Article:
Watch Those JPEGs!
JPEG is a great format, ya know? They can take a huge 30 meg file and make it look great at 3 meg – if only my diet worked so well
However, there is a hidden danger behind all that digital dexterity. JPEGs are a “lossy” compression scheme. What they do is “dump” unnecessary information when they are created. The higher the compression rate, the more unnecessary information they tend to find. Before you lose too much sleep over that little fact, let’s take a closer look.
First off, a JPEG really does an incredible job at getting rid of information we either can’t see, or that’s easy to re-create when it’s opened.
For instance, let’s say you’re hangin’ out in Montana and happen to catch some of that big sky they have with your digital camera. You end up with a photo that’s just chock full of blue pixels. Since most of these blue pixels are exactly the same, JPEG compression dumps the look-alikes and recreates them when the photo is reopened.
It’s not a perfect process though, and if you zoom in with your imaging program you may notice that some areas seem “jaggy”. (Hey, something had to give with all that pixel dumping.) So here’s the rule:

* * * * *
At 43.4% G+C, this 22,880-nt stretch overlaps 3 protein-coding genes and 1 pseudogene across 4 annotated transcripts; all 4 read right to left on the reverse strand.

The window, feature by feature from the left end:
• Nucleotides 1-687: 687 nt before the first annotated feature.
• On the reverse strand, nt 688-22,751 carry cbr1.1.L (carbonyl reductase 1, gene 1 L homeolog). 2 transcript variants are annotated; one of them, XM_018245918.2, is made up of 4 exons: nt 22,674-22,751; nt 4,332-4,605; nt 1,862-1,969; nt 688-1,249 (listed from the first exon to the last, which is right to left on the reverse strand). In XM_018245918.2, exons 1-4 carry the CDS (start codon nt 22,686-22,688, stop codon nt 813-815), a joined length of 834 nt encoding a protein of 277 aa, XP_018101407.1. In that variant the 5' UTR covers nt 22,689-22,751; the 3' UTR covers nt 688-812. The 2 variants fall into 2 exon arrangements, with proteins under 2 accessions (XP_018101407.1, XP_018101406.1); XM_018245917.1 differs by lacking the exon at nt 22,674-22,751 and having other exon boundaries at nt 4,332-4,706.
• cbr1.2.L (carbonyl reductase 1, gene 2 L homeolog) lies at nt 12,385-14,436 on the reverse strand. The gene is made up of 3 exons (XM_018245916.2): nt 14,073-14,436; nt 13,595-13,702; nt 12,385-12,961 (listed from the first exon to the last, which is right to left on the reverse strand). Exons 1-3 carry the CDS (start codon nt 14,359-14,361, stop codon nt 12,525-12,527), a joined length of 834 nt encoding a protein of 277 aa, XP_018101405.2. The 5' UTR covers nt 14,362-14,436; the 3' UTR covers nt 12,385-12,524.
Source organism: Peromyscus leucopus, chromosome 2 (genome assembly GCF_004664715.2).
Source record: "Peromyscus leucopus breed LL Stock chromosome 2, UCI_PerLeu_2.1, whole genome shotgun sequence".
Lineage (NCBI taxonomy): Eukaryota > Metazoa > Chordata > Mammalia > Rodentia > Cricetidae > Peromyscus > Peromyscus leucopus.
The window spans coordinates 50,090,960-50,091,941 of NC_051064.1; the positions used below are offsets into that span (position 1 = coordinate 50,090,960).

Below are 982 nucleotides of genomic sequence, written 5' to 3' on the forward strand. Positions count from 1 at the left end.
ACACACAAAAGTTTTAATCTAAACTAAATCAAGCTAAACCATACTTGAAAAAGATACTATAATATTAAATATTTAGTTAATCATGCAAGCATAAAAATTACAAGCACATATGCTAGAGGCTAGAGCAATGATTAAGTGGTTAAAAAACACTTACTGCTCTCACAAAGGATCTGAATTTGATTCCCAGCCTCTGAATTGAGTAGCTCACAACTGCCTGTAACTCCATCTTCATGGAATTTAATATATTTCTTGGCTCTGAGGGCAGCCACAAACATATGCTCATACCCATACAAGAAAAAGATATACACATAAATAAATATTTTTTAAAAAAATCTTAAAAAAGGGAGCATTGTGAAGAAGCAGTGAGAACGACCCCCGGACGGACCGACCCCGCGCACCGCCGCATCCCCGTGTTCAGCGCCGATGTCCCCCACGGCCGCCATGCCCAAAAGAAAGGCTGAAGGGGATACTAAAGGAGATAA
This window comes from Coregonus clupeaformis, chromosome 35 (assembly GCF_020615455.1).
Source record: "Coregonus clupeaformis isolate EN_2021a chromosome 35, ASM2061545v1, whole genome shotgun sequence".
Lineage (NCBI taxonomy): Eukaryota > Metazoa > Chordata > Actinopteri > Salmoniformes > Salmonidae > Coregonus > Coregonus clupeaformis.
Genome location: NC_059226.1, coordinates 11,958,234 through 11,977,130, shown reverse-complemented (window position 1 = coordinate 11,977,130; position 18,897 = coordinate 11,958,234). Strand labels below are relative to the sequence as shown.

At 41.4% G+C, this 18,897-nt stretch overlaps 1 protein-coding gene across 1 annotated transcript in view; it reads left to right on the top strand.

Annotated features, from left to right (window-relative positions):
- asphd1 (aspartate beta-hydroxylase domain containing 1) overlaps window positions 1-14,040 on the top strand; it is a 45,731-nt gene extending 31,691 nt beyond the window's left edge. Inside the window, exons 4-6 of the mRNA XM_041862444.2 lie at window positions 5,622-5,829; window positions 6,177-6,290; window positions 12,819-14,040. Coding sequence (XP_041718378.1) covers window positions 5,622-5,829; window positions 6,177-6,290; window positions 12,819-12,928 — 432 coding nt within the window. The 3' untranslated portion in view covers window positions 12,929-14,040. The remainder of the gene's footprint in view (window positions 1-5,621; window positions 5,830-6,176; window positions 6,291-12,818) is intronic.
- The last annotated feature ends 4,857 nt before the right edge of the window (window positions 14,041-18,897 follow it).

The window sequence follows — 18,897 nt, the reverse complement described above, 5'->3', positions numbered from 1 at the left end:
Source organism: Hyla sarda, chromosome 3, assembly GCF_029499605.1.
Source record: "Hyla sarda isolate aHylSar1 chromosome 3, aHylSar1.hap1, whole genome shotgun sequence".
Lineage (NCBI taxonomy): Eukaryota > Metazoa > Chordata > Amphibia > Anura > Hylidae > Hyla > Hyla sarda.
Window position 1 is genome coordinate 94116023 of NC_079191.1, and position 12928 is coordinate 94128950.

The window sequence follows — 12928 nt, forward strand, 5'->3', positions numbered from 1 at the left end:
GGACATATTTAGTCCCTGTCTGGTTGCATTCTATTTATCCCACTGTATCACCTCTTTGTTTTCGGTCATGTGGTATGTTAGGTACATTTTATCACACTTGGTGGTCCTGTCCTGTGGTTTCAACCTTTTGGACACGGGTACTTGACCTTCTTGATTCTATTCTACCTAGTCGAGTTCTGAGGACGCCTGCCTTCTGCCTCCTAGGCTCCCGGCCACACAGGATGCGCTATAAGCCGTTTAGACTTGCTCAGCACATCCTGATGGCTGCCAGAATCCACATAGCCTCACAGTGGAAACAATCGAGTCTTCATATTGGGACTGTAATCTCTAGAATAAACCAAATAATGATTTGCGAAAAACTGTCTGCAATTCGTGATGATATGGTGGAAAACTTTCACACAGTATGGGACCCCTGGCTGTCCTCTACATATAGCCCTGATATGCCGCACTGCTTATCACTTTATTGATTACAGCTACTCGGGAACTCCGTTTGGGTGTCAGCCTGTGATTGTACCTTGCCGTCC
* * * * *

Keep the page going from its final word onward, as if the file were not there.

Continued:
Avoid re-saving JPEGs at all costs (OK, not “all costs”. If someone with a gun is demanding you re-save a JPEG, go ahead and do it – but only once!
See, each time you resave the photo (not open and close, but resave it) you sacrifice some image quality on the alter of high compression. Every time a JPEG is re-compressed, some of the “imperfect” information that was created when the photo was previously compressed is made even more “imperfect”. Bottom line, the more you re-save a JPEG image, the more it’s going to deteriorate.
Here’s a sample:
Let’ start with this eagle:
Here’s a close-up of a wing from the original:
Now, after some repeated re-saving:
I know what you’re thinking – you have a gazillion JPEGS and now the idea of doing a little retouching scares the you-know-what outta ya. Well, that was the whole point (kidding)
Actually, here’s how you work with JPEGs – save them in another format.
Open the JPEG you want to retouch in your imaging software, then Save As a TIFF file. Since TIFFs don’t lose info when they are saved (it’s a lossless format), you can edit, open, and save them all you want with no ill effects. Go ahead, spend an afternoon doing it and you’ll see I’m not just makin’ it up.
Sure, you’ll still have all of the “compression artifacts” from the original JPEG file, but they aren’t going to get any worse. To minimize the effect, be sure you have your digital camera set to save the highest quality JPEG possible.
Anyhow, once you’re done with your retouching, keep the TIF as your “original”. Then if you need a smaller file, you can always re-save the TIF as a JPEG and you’re all set.